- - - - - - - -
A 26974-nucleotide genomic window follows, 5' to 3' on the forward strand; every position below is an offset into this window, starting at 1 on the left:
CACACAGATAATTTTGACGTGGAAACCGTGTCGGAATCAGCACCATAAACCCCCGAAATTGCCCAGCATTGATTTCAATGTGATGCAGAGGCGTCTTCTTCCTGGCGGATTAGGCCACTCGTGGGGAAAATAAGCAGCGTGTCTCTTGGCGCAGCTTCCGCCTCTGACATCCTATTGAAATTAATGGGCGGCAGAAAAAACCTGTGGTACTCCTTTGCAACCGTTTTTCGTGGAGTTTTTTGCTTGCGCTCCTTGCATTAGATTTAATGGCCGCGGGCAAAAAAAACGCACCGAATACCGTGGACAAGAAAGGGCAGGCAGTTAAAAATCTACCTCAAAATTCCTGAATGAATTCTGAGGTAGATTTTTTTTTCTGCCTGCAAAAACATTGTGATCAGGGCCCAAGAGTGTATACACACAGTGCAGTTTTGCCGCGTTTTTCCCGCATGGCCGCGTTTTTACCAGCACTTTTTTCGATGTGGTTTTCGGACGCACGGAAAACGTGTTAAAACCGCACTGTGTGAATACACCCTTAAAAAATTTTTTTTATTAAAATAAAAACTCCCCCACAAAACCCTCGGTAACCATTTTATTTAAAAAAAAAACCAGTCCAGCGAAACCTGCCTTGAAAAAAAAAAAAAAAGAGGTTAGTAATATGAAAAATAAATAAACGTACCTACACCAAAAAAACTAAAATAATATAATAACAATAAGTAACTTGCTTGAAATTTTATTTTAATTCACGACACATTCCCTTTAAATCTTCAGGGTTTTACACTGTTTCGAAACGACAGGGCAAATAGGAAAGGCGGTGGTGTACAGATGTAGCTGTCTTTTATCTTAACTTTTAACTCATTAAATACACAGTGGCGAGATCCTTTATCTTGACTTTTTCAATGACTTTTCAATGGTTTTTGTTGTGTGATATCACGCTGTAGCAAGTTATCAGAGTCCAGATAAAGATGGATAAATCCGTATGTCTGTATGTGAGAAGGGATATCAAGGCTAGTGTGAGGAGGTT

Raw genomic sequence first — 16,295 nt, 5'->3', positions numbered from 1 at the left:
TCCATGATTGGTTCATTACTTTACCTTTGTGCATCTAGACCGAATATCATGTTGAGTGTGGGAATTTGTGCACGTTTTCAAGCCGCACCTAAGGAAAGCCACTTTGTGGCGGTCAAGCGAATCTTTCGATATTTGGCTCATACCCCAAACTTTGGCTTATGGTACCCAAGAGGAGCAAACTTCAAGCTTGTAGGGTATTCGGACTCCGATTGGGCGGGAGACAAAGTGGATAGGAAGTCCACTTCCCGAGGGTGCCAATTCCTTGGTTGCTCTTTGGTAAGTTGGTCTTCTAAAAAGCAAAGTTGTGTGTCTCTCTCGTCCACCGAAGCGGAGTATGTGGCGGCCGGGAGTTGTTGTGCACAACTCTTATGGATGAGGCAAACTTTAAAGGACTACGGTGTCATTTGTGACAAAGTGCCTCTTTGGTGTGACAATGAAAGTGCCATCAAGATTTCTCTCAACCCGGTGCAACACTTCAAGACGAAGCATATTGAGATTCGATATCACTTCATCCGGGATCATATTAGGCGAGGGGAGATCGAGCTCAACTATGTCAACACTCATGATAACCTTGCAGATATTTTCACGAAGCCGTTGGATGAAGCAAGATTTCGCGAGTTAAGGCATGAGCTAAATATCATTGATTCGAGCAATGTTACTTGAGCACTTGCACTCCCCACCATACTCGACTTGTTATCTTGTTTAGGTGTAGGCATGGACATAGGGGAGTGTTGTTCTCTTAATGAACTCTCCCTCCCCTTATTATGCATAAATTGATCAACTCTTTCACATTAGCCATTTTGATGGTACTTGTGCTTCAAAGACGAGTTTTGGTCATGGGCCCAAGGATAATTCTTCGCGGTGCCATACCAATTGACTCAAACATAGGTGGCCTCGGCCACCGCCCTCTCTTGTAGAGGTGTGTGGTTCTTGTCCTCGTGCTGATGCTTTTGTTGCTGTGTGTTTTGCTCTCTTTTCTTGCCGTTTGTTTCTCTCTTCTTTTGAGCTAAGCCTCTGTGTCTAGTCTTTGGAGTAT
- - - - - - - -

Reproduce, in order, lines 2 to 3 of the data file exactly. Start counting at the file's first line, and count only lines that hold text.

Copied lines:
CACACAGATAATTTTGACGTGGAAACCGTGTCGGAATCAGCACCATAAACCCCCGAAATTGCCCAGCATTGATTTCAATGTGATGCAGAGGCGTCTTCTTCCTGGCGGATTAGGCCACTCGTGGGGAAAATAAGCAGCGTGTCTCTTGGCGCAGCTTCCGCCTCTGACATCCTATTGAAATTAATGGGCGGCAGAAAAAACCTGTGGTACTCCTTTGCAACCGTTTTTCGTGGAGTTTTTTGCTTGCGCTCCTTGCATTAGATTTAATGGCCGCGGGCAAAAAAAACGCACCGAATACCGTGGACAAGAAAGGGCAGGCAGTTAAAAATCTACCTCAAAATTCCTGAATGAATTCTGAGGTAGATTTTTTTTTCTGCCTGCAAAAACATTGTGATCAGGGCCCAAGAGTGTATACACACAGTGCAGTTTTGCCGCGTTTTTCCCGCATGGCCGCGTTTTTACCAGCACTTTTTTCGATGTGGTTTTCGGACGCACGGAAAACGTGTTAAAACCGCACTGTGTGAATACACCCTTAAAAAATTTTTTTTATTAAAATAAAAACTCCCCCACAAAACCCTCGGTAACCATTTTATTTAAAAAAAAAACCAGTCCAGCGAAACCTGCCTTGAAAAAAAAAAAAAAAGAGGTTAGTAATATGAAAAATAAATAAACGTACCTACACCAAAAAAACTAAAATAATATAATAACAATAAGTAACTTGCTTGAAATTTTATTTTAATTCACGACACATTCCCTTTAAATCTTCAGGGTTTTACACTGTTTCGAAACGACAGGGCAAATAGGAAAGGCGGTGGTGTACAGATGTAGCTGTCTTTTATCTTAACTTTTAACTCATTAAATACACAGTGGCGAGATCCTTTATCTTGACTTTTTCAATGACTTTTCAATGGTTTTTGTTGTGTGATATCACGCTGTAGCAAGTTATCAGAGTCCAGATAAAGATGGATAAATCCGTATGTCTGTATGTGAGAAGGGATATCAAGGCTAGTGTGAGGAGGTT

Raw genomic sequence first — 16,295 nt, 5'->3', positions numbered from 1 at the left: